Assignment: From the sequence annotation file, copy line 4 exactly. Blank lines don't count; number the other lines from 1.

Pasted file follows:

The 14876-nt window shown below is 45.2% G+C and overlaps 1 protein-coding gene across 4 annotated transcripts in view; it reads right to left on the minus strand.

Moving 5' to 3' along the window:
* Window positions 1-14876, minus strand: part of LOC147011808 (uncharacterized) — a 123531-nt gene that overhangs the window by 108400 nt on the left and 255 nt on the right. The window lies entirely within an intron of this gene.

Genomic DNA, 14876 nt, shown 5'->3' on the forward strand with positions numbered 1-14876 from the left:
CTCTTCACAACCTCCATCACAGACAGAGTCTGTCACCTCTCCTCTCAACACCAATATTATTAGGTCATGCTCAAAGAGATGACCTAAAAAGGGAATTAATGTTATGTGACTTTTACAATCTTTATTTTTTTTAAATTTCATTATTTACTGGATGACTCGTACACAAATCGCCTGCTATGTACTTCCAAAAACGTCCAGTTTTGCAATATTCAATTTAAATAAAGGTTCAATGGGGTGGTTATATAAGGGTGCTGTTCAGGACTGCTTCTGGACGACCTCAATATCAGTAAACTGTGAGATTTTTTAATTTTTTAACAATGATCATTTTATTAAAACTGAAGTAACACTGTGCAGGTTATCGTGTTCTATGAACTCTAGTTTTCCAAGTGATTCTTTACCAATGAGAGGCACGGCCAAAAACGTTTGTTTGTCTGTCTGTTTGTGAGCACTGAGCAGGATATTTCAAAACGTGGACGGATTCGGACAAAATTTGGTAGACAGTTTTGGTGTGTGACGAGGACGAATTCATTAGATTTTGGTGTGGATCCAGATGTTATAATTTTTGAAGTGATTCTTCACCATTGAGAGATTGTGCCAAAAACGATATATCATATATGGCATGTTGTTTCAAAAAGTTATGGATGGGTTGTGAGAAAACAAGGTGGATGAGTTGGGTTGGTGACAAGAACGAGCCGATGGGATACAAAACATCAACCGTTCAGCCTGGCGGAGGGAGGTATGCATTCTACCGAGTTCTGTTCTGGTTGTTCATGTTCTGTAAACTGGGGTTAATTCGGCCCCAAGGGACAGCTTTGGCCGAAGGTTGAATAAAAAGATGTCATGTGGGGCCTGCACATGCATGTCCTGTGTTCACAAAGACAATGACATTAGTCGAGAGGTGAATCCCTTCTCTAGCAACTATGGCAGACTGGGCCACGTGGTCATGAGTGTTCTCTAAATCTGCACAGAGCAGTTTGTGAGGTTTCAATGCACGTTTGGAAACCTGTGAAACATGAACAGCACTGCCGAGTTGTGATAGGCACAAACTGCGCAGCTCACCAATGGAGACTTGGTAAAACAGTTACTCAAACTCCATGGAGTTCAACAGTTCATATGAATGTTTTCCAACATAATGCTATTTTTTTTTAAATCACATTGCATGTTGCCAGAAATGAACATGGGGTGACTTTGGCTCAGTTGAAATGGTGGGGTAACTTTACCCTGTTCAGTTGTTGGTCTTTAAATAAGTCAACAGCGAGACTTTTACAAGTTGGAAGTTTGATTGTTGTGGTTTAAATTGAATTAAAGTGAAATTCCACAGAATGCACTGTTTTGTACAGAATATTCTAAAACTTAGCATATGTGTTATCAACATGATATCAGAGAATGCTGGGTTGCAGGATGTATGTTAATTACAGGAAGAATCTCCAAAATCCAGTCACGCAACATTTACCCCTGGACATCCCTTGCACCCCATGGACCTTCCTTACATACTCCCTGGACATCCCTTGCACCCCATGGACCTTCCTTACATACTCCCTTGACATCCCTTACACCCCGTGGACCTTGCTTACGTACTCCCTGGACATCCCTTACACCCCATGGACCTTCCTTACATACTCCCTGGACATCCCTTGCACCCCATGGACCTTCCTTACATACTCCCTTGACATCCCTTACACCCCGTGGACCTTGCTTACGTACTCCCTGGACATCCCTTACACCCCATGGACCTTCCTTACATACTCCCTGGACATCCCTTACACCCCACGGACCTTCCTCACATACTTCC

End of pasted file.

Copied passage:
Genomic DNA, 14876 nt, shown 5'->3' on the forward strand with positions numbered 1-14876 from the left: